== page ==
All this is yet another example of where "increased efficiency" "private partnerships" and split responsibilities between different agencies results in complex - often impenetrably confusing - proposals which actually mean services being cut back in the town. The irony is that all this complexity which is working against our interests is being produced by armies of new highly-paid council bureaucrats who we are paying for. The Castleview situation started off simple and has ended up as a Planning and Financial dog's breakfast. But don't worry. We are guaranteed another Public Consultation process. Which will be another opportunity for the bureaucrats to ignore our views. So here's yet another battle to be fought - following fast on the swimming pool and the ambulance station. St Jo will be needed at the barricades again soon.


In the March issue of the Chipping Norton News an authoritative article
deals with the question of how many beds are needed for Chippy residents.
Its reproduced here with acknowledgements

Does Chippy need more beds

Will Chipping Nortons elderly residents be able to get free local residential care if they need it Some key facts from a recent (2003) detailed local survey* tried to deal with some of these uncertainties.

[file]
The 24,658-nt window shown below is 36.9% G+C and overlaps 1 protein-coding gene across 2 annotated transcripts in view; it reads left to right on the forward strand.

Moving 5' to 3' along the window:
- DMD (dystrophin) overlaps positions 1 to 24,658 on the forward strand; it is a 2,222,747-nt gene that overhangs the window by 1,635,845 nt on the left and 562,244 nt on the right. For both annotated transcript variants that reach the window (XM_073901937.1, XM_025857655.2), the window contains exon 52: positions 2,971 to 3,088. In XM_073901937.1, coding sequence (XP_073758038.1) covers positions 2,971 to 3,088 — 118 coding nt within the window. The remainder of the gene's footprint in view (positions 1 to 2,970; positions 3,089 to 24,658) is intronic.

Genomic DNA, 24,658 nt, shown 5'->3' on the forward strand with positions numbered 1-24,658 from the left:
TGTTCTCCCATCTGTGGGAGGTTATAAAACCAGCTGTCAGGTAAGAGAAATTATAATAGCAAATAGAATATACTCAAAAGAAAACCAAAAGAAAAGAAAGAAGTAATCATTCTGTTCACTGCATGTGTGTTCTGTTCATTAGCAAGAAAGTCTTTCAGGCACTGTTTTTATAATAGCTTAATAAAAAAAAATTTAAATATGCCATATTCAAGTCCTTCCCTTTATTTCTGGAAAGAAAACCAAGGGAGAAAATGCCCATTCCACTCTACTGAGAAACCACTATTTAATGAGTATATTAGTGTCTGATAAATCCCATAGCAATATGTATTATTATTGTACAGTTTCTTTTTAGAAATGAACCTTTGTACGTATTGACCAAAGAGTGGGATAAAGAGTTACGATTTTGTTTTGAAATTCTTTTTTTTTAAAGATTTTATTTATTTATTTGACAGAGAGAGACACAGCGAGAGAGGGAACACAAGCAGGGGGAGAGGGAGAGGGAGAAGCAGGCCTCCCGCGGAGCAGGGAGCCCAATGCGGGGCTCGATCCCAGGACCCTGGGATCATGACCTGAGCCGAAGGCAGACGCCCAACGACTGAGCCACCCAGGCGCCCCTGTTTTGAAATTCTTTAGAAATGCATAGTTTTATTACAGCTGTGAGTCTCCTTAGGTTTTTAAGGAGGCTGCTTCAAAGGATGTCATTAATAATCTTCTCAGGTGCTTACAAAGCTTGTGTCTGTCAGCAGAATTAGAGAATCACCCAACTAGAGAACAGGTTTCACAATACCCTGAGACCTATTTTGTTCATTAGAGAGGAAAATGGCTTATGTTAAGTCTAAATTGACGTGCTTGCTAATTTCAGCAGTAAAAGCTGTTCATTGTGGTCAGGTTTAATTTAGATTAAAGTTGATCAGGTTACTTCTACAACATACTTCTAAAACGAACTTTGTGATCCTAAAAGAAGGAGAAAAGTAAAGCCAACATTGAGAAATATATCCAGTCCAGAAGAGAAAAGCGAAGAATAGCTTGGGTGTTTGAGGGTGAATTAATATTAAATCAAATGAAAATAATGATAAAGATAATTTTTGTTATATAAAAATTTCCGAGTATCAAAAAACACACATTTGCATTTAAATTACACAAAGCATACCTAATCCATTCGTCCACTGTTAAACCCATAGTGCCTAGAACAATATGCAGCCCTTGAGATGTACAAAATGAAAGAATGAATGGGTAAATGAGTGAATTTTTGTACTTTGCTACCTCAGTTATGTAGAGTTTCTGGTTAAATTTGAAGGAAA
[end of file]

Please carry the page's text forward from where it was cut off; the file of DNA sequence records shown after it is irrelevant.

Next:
1. What is the current local provision for the elderly There are currently an estimated 158 residential care or nursing beds for the elderly within 3 miles of the Town, and 222 within 6 miles. Castle View has 47 of these.

2. How many are free There are no longer publicly run free beds. Private companies or trusts now run all homes, including Castle View since 2002. The County Council has an obligation to buy enough beds from the providers either long term or on the spot for residents who qualify for free places. They can, and do, buy them from either Castle View or elsewhere.

3. Are Chipping Norton residents well-supplied The County as a whole has 93 care or nursing beds for every 1000 residents over 75 years old. Chipping Norton local area has 145 (56% higher than the county) and well above the national average of 123. The local area beds are 93% occupied but many of these beds are not used by Chipping Norton residents. In Castle View in particular only 14 out of the 41 people in residence came from within 3 miles of the Town.